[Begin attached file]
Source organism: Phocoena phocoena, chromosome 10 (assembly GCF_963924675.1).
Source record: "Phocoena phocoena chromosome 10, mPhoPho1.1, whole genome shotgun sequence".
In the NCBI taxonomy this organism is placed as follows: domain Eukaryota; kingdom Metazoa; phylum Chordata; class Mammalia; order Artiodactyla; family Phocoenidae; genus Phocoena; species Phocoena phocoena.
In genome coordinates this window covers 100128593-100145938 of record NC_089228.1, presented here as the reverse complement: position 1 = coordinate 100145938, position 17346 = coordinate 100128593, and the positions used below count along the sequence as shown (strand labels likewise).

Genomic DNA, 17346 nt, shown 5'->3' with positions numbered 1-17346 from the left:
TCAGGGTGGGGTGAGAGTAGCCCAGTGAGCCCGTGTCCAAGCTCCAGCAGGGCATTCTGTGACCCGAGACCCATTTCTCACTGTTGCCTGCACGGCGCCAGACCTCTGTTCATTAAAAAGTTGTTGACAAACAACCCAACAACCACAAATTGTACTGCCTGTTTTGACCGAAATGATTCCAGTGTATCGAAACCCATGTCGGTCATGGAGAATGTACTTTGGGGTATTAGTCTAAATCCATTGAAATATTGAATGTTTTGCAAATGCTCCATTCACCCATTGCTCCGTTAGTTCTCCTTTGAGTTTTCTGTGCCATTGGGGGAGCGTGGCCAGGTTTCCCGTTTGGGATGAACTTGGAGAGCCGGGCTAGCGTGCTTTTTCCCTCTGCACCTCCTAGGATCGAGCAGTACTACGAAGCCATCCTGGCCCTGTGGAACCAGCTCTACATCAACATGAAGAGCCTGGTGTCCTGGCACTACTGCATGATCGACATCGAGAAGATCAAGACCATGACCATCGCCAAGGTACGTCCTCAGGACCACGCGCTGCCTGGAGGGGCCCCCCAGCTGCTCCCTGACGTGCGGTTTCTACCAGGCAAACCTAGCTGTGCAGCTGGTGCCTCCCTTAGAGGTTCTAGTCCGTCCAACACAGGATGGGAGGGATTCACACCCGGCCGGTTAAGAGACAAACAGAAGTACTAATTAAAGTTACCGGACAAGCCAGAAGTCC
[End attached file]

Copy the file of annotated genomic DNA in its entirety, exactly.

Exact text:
Source organism: Phocoena phocoena, chromosome 10 (assembly GCF_963924675.1).
Source record: "Phocoena phocoena chromosome 10, mPhoPho1.1, whole genome shotgun sequence".
In the NCBI taxonomy this organism is placed as follows: domain Eukaryota; kingdom Metazoa; phylum Chordata; class Mammalia; order Artiodactyla; family Phocoenidae; genus Phocoena; species Phocoena phocoena.
In genome coordinates this window covers 100128593-100145938 of record NC_089228.1, presented here as the reverse complement: position 1 = coordinate 100145938, position 17346 = coordinate 100128593, and the positions used below count along the sequence as shown (strand labels likewise).

Genomic DNA, 17346 nt, shown 5'->3' with positions numbered 1-17346 from the left:
TCAGGGTGGGGTGAGAGTAGCCCAGTGAGCCCGTGTCCAAGCTCCAGCAGGGCATTCTGTGACCCGAGACCCATTTCTCACTGTTGCCTGCACGGCGCCAGACCTCTGTTCATTAAAAAGTTGTTGACAAACAACCCAACAACCACAAATTGTACTGCCTGTTTTGACCGAAATGATTCCAGTGTATCGAAACCCATGTCGGTCATGGAGAATGTACTTTGGGGTATTAGTCTAAATCCATTGAAATATTGAATGTTTTGCAAATGCTCCATTCACCCATTGCTCCGTTAGTTCTCCTTTGAGTTTTCTGTGCCATTGGGGGAGCGTGGCCAGGTTTCCCGTTTGGGATGAACTTGGAGAGCCGGGCTAGCGTGCTTTTTCCCTCTGCACCTCCTAGGATCGAGCAGTACTACGAAGCCATCCTGGCCCTGTGGAACCAGCTCTACATCAACATGAAGAGCCTGGTGTCCTGGCACTACTGCATGATCGACATCGAGAAGATCAAGACCATGACCATCGCCAAGGTACGTCCTCAGGACCACGCGCTGCCTGGAGGGGCCCCCCAGCTGCTCCCTGACGTGCGGTTTCTACCAGGCAAACCTAGCTGTGCAGCTGGTGCCTCCCTTAGAGGTTCTAGTCCGTCCAACACAGGATGGGAGGGATTCACACCCGGCCGGTTAAGAGACAAACAGAAGTACTAATTAAAGTTACCGGACAAGCCAGAAGTCC